Scaling Ethereum & crypto for a billion users
As of late 2021, Ethereum has grown to support thousands of applications from decentralized finance, NFTs, gaming and more. The entire network settles trillions of dollars in transactions annually, with over $170 billion locked on the platform.
But as the saying goes, more money, more problems. Ethereum’s decentralized design ends up limiting the amount of transactions it can process to just 15 per second. Since Ethereum’s popularity far exceeds 15 transactions per second, the result is long waits and fees as high as $200 per transaction. Ultimately, this prices out many users and limits the types of applications Ethereum can handle today.
If smart-contract based blockchains are to ever grow to support finance and Web 3 applications for billions of users, scaling solutions are needed. Thankfully, the cavalry is beginning to arrive, with many proposed solutions coming online recently.
In this edition of Around The Block, we explore the crypto world’s collective quest to scale.*
To compete or to complement?
The goal is to increase the number of transactions that openly accessible smart contract platforms can handle, while retaining sufficient decentralization. Remember, it would be trivial to scale smart contract platforms through a centralized solution managed by a single entity (Visa can handle 45,000 transactions per second), but then we’d be right back to where we started: a world owned by a handful of powerful centralized actors.
The approaches being taken to fix this problem come twofold: (1) build brand new networks competitive to Ethereum that can handle more activity, or (2) build complementary networks that can handle Ethereum’s excess capacity.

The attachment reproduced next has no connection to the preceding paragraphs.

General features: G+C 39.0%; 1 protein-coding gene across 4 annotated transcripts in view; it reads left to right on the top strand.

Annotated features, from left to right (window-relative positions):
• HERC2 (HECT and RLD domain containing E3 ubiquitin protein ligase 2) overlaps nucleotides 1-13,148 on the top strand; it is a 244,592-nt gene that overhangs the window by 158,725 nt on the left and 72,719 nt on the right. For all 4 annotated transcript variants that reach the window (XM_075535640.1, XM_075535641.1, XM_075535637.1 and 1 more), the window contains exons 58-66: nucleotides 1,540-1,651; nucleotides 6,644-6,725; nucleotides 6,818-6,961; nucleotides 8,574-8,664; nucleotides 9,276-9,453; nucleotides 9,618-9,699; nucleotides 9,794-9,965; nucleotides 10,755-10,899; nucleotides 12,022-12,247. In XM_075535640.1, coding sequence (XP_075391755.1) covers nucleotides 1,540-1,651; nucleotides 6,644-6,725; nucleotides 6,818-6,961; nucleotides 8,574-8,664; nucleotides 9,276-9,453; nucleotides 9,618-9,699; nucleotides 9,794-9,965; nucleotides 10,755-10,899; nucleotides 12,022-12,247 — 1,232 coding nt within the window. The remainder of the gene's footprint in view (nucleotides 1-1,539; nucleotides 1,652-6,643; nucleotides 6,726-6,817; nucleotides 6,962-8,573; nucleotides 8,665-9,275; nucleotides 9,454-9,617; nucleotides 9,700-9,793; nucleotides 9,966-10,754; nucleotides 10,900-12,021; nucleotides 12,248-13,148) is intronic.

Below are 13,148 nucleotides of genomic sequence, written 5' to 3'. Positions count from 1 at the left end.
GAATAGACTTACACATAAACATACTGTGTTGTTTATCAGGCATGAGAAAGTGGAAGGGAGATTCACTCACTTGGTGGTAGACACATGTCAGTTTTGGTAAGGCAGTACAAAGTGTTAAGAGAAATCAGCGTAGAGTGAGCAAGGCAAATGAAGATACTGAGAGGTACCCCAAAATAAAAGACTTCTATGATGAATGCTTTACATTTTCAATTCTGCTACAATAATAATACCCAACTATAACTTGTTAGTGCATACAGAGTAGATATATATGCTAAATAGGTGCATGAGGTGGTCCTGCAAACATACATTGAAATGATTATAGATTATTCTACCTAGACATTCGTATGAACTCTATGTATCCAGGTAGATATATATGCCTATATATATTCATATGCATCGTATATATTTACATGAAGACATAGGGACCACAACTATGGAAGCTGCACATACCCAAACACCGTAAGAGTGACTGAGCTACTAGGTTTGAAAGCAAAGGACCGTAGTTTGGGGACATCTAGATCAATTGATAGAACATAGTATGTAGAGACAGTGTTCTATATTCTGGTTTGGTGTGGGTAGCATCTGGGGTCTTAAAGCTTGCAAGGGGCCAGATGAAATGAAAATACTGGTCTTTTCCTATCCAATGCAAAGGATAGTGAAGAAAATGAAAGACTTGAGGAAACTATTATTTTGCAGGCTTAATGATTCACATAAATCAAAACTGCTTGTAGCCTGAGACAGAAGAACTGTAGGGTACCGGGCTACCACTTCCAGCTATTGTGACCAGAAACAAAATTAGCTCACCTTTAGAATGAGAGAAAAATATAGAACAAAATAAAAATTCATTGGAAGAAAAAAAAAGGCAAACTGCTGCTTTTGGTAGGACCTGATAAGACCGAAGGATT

Oculus Avatars 2.0—and now called Meta Avatars—the system brings a huge upgrade to avatar style and expressiveness compared to the company’s prior avatar systems.
The Meta Avatars SDK offers support for Unity-based VR applications on Quest and Rift, with limited support for non-Oculus platforms, like Unity VR apps built for SteamVR. Meta says that Quest apps on App Lab can make full use of the Meta Avatar SDK, just like those on the official store.
Meta Avatars aren’t yet supported in Unreal Engine, but support is expected eventually.
The company says it has built the Meta Avatar SDK “with developer needs in mind.” Developers can override the system’s positioning of avatar bodies and facial expressions if necessary to fine-tune avatar behavior for their given application.
The company also says the Meta Avatar SDK uses an interesting distributed architecture for performance. Instead of having all headsets redundantly calculate all of the positions and expressions of all avatars in a given scene, each headset performs the calculations for its own avatar and then streams that information to other participants. Developers are also free to use the system with whichever networking stack they’d like, which increases flexibility over a proprietary solution.
Jules Pagna Disso
Dr. Jules Pagna Disso is the Group Head of Cyber Risk
Intelligence and Insider Technology Risk at Neuron.